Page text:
127. Memorandum of the Substance of Discussion at a Department of State–Joint Chiefs of Staff Meeting0


  • Defense
    • General Twining, USAF
    • General Taylor, USA
    • Admiral Burke, USN
    • General White, USAF
    • General Pate, USMC
    • Lt. General Picher, USAF
    • Maj. General Wheeler, USA
    • Vice Admiral Libby, USN
    • Maj. General Cary, USAF
    • Brig. General Mangrum, USMC
    • Brig. General Wentworth, USAF
    • Captain Carde, USN
    • Rear Admiral Triebel, USN
    • Maj. General Barnes, USA
    • Colonel Moses, USA
    • Colonel Phillips, USA
  • JSSC
    • Maj. General Timberman, USA
    • Rear Admiral Dudley, USN
  • ISA
    • Mr. Sprague
    • Lt. General Fox
    • Lt. General Byers
  • State
    • Mr. Robert Murphy
    • Mr. Frederick Reinhardt
    • Mr. Gerard Smith
    • Mr. Walter Robertson
    • Amb. Joseph S. Farland
    • Mr. Stewart Rockwell
    • Mr. Allen Stewart
    • Mr. Roswell McClelland
    • Mr. Richard Finn
  • CIA
    • Mr. Robert Amory
  • NSC
    • Mr. Gleason

1. Indonesia.

General Taylor said that we are moving pretty fast in Indonesia but maybe not fast enough. The situation in Indonesia has improved somewhat with a Cabinet change. It is important to give General Nasution material support right away. It might be desirable to get Presidential approval for the $7 million package in assistance and we would then be in a position to move rapidly if the situation required it.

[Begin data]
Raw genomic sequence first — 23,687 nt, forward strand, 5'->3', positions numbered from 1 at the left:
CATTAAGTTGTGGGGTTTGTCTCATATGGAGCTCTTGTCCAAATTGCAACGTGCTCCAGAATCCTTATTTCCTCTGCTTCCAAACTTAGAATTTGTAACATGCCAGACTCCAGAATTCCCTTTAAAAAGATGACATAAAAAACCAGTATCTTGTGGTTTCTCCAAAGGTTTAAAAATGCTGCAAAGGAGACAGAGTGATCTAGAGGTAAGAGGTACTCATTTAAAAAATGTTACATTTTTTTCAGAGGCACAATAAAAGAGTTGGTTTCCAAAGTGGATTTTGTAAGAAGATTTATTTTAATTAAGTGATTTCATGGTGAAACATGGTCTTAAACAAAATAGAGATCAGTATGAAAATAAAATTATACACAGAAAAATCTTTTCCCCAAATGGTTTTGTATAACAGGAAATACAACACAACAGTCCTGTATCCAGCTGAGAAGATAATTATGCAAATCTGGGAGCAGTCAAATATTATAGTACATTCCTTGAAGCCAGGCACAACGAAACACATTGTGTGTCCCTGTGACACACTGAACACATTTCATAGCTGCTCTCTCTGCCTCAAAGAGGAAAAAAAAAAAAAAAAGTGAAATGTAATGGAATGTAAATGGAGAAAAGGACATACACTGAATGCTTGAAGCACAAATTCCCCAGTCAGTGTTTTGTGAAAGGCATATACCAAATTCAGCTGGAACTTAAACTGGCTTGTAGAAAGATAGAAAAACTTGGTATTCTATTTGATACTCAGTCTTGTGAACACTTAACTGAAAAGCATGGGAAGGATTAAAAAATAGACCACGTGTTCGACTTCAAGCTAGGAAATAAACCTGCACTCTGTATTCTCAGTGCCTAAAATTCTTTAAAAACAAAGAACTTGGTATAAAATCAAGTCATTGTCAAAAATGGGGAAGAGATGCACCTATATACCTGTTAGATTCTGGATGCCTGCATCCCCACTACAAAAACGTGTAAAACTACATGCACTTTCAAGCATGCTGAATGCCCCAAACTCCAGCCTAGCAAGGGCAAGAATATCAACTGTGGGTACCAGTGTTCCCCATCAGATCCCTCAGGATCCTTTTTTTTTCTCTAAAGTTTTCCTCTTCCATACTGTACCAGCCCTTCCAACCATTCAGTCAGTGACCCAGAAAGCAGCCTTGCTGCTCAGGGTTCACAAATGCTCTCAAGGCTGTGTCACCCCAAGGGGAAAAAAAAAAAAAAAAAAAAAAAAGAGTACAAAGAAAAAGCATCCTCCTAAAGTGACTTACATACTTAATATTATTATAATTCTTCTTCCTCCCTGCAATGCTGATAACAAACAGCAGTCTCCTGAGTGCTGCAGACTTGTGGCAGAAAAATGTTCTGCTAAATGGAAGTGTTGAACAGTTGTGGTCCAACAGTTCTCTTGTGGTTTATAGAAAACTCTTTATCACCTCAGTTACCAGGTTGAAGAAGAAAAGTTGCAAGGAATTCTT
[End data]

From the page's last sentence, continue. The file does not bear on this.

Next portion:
Mr. Robertson described the background leading up to the recent Cabinet changes, noting that the changes were disappointing, that the Indonesians had indicated that the changes would be more drastic and [Page 231] that Hanafi, the extreme leftist, remains in the Cabinet. A telegram has gone out authorizing additional assistance;1 the Army Attaché is to advise General Nasution directly and the Indonesian Government is not to know. Sukarno remains the dominant personality and it is a calculated risk to attempt to strengthen Nasution’s position.

Admiral Burke said that Nasution is now the only hope we have in Indonesia. His position is being weakened by certain Javanese officers. It is important we try to strengthen his position. The program for training ten Indonesian officers in intelligence matters should be got under way.

General Taylor stressed the importance of getting authority to expend funds for various items of military assistance to Indonesia. General Byers2 noted that funds are not currently available and special Presidential authorization will be necessary; the intelligence training program will cost only a very small amount.

It was agreed that steps should be taken to obtain Presidential authorization so as to be prepared to move when political conditions warrant.

Admiral Burke noted that the UK is evidently planning to sell some airplanes to Indonesia. Mr. Robertson said we had not been consulted and that this would be raised with the UK. Mr. Murphy noted that the French may also be planning to sell planes to Indonesia.

[Here follows discussion of other subjects.]

  1. Source: Department of State, State–JCS Meetings: Lot 61 D 417. Secret. No drafting information indicated on the source text. The meeting was held at the Pentagon. A note on the source text reads: “State Draft. Not cleared with the Department of Defense.”
  2. Reference is presumably to telegram 3858 to Djakarta, June 25, which approved additional assistance for the Indonesian Army, including the furnishing of radio sets, the issuing of export licenses for transmitting sets, gasoline generators, and dry radio batteries, and the provision of training for Indonesian Army intelligence officers. (Ibid., Central Files, 756D.00/6–1958) See Supplement.
  3. Lieutenant General Clovis E. Byers, USA, Military Adviser to the Assistant Secretary of Defense for International Security Affairs.